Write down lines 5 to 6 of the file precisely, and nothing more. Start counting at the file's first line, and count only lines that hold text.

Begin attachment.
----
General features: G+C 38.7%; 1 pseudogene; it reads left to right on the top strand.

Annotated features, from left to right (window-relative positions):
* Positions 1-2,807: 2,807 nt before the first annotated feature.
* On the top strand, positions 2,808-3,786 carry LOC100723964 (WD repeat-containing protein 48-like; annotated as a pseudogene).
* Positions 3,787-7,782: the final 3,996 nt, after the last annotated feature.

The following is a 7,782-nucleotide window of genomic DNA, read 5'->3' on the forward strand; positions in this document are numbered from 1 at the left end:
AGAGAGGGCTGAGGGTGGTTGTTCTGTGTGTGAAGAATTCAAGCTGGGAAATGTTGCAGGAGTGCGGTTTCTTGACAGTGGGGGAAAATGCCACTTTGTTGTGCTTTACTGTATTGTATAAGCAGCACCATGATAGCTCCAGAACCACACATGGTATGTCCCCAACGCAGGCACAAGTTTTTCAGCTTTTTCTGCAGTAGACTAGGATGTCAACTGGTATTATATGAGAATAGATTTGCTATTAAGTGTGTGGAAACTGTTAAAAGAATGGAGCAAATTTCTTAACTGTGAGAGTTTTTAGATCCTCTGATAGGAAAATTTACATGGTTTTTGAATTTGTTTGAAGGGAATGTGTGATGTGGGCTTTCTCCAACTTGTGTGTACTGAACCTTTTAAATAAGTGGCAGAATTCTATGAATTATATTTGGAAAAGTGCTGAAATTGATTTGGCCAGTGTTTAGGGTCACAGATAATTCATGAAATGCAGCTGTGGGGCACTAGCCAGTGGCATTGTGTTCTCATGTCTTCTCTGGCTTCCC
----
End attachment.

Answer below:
* Positions 3,787-7,782: the final 3,996 nt, after the last annotated feature.

The following is a 7,782-nucleotide window of genomic DNA, read 5'->3' on the forward strand; positions in this document are numbered from 1 at the left end: